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Movie Review

Captain January

Reviewed by: Brett Willis
CONTRIBUTOR

Good
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Moviemaking Quality:

Primary Audience:
Family
Genre:
Family Comedy Music
Length:
1 hr. 17 min.
Year of Release:
1936
USA Release:
April 17, 1936
Relevant Issues
Cover art for “Captain January”
Featuring: Shirley Temple, Guy Kibbee, Slim Summerville, Buddy Ebsen
Director: David Butler
Asst. Director: Ad Schaumer
Producer: Darryl F. Zanuck | Associate Producer: B.G. DeSylva | Screenplay by: Sam Hellman, Gladys Lehman, Harry Tugend, based on a story by Laura E. Richards
Distributor: 20th Century Fox

In this Shirley Temple formula film, Shirley is fine as always, although the adult actors sometimes deliver their lines rapid-fire rather than with convincing emotion. The film covers a wide range of material, from singing and dancing and a funny dream sequence to social commentary about people losing their jobs to the Great Depression and automation. The writers of Temple’s films possessed the knack of conveying serious themes while maintaining a degree of innocence (pretty much a lost art now).

Captain January (Guy Kibbee), a former seaman who is now a New England lighthouse keeper, rescued Shirley Temple’s character (whom he just calls “Star”) from a shipwreck when she was two or three years old. Everyone else aboard was lost. January made a token effort at finding Star’s relatives, then just kept her for himself. Now, four years later, he has a Truant Officer breathing down his neck because he didn’t send Star to school promptly at age six but “homeschooled” her instead; and he’s about to become unemployed again due to the installation of an automatic lighthouse beacon. Star is of course an irrepressible little bundle of happiness, but very distraught at the thought of being taken away from “Cap.”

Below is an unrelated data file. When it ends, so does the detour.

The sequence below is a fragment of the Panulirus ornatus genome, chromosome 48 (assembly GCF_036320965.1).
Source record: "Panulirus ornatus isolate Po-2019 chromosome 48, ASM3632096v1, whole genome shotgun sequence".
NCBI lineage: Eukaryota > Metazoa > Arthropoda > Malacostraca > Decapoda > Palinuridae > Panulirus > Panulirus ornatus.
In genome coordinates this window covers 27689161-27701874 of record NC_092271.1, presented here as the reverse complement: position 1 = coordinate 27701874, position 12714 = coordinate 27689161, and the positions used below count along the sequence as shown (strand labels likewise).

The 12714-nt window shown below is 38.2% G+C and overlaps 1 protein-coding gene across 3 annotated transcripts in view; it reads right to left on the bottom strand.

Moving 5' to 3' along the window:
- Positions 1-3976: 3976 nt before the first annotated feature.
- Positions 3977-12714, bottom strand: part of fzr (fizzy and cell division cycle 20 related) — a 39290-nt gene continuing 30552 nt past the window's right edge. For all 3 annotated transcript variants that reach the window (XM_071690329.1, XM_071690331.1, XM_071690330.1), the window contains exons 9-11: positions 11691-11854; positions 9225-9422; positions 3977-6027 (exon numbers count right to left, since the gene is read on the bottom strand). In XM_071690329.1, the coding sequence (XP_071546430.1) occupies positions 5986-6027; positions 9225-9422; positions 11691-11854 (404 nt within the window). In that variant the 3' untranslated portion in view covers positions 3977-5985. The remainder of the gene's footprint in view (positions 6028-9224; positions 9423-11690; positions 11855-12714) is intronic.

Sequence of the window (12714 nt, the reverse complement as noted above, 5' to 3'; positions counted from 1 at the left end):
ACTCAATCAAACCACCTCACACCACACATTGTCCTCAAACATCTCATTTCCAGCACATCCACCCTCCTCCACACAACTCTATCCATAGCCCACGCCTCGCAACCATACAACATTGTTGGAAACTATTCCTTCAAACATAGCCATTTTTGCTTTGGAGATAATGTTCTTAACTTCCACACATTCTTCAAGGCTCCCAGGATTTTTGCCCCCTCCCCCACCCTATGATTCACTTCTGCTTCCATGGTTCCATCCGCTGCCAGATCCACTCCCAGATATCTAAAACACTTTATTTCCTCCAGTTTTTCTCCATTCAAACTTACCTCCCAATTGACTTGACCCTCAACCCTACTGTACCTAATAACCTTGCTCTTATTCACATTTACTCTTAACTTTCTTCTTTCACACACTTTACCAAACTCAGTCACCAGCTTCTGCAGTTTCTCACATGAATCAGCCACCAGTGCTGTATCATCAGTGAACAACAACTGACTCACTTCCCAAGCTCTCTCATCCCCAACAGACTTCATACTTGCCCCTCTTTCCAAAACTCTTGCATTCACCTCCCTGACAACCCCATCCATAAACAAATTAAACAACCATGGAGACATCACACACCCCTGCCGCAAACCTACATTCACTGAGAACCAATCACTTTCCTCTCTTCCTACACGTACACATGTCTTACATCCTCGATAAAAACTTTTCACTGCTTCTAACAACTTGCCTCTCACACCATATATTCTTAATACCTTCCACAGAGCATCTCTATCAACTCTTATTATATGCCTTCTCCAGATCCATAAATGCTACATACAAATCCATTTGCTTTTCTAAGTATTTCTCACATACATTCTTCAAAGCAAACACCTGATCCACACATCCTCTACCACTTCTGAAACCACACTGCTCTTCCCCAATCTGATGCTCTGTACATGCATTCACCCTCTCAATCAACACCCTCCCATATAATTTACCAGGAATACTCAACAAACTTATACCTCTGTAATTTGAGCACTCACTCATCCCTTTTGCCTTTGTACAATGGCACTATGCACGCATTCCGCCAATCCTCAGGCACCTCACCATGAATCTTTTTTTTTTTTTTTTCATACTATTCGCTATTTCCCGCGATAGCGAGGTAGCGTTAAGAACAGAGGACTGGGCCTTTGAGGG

Content notes: January and another former “Captain,” Nazro (Slim Summerville), constantly trade insults as their way of showing affection for each other. Although January and Nazro both reverence the Bible (January taught Star from the Bible and a nautical manual because “they both show you how to steer a straight course”), they’re willing to steal the answers to Star’s school entrance exam (but grab a High School exam by mistake).

As the film progresses, it becomes obvious that someone who wants to raise Star is going to lose her, because there just aren’t enough of her to go around. Although the ending is bittersweet, the story does a surprisingly good job of getting out of the corner it painted itself into.

Original songs include “Early Bird,” “At the Codfish Ball” and “The Right Somebody to Love.” A special treat is Shirley’s intricate dance number with young Buddy Ebsen; that scene itself is enough to make the film worth watching. I’ve always liked Ebsen, and he was a long-running talent: Broadway/Vaudeville in the 1920s; the original Tin Man in “The Wizard of Oz” (until he got sick from the aluminum paint); Fess Parker’s sidekick in the Davy Crockett movies; TV’s “Beverly Hillbillies” and “Barnaby Jones;” and much more. He did a dance number at his own 90th birthday party in 1998.


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